Tobacco deaths and car accidents are not contagious. The bird flu is a good example, where we were prepared and helped to stop it's spread, this is a case where the opposite is going as, as we do not know how to vaccinate for it.
All fires start out small. I thought you were all about research, all about your spend the day to figure out how to do accounting, immerse yourself into it, and here you are, posting a blog post that in reality, you should delete, and write again after you stop being like the rest of the news stations out there.
This is simply an easy payout for the media. It really shouldn't be anything to scare like the media portrays it to be. I heard that at the peek of the media frenzy that the best selling items on amazon was face masks.
The media is scaring everybody just so they can make money.
It is true that the media needs to hype the danger, but that doesn't mean there isn't a danger. After all 63000 people die annually from seasonal flu in the US alone. So even if swine flu is no worse than regular flu when the fall season comes, it would still kill an awful lot of people. This is particularly worrisome when you consider that swine flu seems to hit young people much harder than regular flu. As far as Avian flu goes, the danger is that it has a high fatality rate, so if it does jump the deaths could be orders of magnitude above seasonal flu. So considering the other dangers being hyped in the news, like the latest toxin scare, or birdstrikes on planes, swine flu is downright legitimate.
This is part of an ongoing series. If you haven't read them already, read :
I wrote out this entire post before, and then the computer crashed and I lost it all, so I haven't felt like working on it. Finally, I'm biting the bullet and starting over :
"When the Chernobyl nuclear reactor began to melt down, a lot of people were brought in to help to clean up the mess. At the time I was working with the local fire department, under Lieutenant Volodymyr Pravik. I had only been on for a couple of weeks, and at the time it had seemed this would be a nice station. Nuclear energy was supposed to be safe. It was supposed to be easy work. But when the call came in, we were spared many of the full details. Had we been told the truth, I think some of us would have hesitated. We were not informed of what had happened, that the reactor had been compromised. It all seemed normal at first, and we managed to put out the fire in a little under three and a half hours, a small amount of time considering how big it got. But our celebrating, even reserved, was short. By the time we had realized what had happened, many of us were already dead.
The Lieutenant died ten days later, and was declared a hero, though his death from radiation burns felt empty to me. By that point we had discovered what had happened, how we had been exposed to high levels of radiation. At first it seemed the Lieutenant and a select few others would be the only ones to die. But they weren't. Most of the rest died too, some with dignity, and some in a way closer to the way I imagine a normal person dies.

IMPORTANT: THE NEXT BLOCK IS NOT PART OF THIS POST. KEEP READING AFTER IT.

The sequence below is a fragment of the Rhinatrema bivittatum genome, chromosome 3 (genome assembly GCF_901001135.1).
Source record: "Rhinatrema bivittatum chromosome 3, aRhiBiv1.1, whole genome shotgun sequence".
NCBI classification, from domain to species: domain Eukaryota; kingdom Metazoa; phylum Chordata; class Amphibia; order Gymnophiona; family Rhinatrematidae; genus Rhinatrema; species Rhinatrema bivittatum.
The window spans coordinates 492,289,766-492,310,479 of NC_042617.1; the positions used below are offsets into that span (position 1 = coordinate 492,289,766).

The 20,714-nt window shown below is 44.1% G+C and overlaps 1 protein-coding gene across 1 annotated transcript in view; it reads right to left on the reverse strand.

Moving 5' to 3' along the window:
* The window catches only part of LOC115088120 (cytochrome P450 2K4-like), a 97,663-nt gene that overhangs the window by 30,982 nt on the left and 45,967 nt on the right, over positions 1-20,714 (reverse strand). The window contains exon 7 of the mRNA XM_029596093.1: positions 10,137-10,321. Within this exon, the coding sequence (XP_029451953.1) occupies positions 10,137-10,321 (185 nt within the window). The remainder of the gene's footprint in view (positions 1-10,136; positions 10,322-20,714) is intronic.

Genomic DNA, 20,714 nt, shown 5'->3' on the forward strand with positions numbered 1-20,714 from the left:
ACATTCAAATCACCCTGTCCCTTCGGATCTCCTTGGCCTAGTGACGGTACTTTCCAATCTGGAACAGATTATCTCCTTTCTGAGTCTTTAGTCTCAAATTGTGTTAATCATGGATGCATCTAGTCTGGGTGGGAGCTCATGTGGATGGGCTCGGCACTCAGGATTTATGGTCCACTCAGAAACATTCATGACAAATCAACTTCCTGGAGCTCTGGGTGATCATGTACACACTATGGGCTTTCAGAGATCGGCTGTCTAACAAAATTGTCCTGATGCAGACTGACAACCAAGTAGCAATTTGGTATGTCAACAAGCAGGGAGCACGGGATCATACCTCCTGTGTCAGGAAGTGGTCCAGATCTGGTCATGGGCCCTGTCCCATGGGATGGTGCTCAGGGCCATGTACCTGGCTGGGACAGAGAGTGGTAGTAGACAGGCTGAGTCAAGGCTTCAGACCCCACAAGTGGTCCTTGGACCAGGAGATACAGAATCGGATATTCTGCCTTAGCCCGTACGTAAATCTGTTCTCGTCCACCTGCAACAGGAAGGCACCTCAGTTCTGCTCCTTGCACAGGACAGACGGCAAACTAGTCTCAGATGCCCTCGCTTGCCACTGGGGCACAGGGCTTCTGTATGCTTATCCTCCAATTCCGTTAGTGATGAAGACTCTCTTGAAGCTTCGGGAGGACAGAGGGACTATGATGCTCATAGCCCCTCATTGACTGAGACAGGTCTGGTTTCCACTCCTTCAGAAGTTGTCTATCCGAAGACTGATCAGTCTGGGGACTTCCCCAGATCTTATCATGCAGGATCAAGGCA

Many of them said that exposure to radiation made you taste metal, and that there was a sensation of pins and needles on their skin. It was only later that I understood that these were signs of fatal levels of exposure to radiation. We didn't know just what we had done, the amount of people we had saved. It wasn't until later that we discovered how bad things were. By then, I didn't care much.
We were eventually relieved of our duties, though some of us stayed on. We were dead anyway. Most figured they had nothing left. I didn't though. I wanted to go away, as far as I could from the disaster. Back to my wife. Back to my family. They used those fucking gieger counters to measure the level of radiation we had been exposed to. They told this information to my family. To my wife. My wife left me. Said I was “dirty.” When she died months later I could not bring myself to go to her funeral.
Time passed. The disaster became news. I continued to be sick, but I didn't not die. In my head, I heard that gieger counter clicking away. Sometimes it would get so bad that it was all I could hear. Everything tasted like metal, and that strange sensation on my skin required me to take medicine to keep it from driving me crazy. The doctors told me it was survivor's guilt, but they didn't really get it. Me being alive wasn't something that I regretted. It was something I couldn't understand.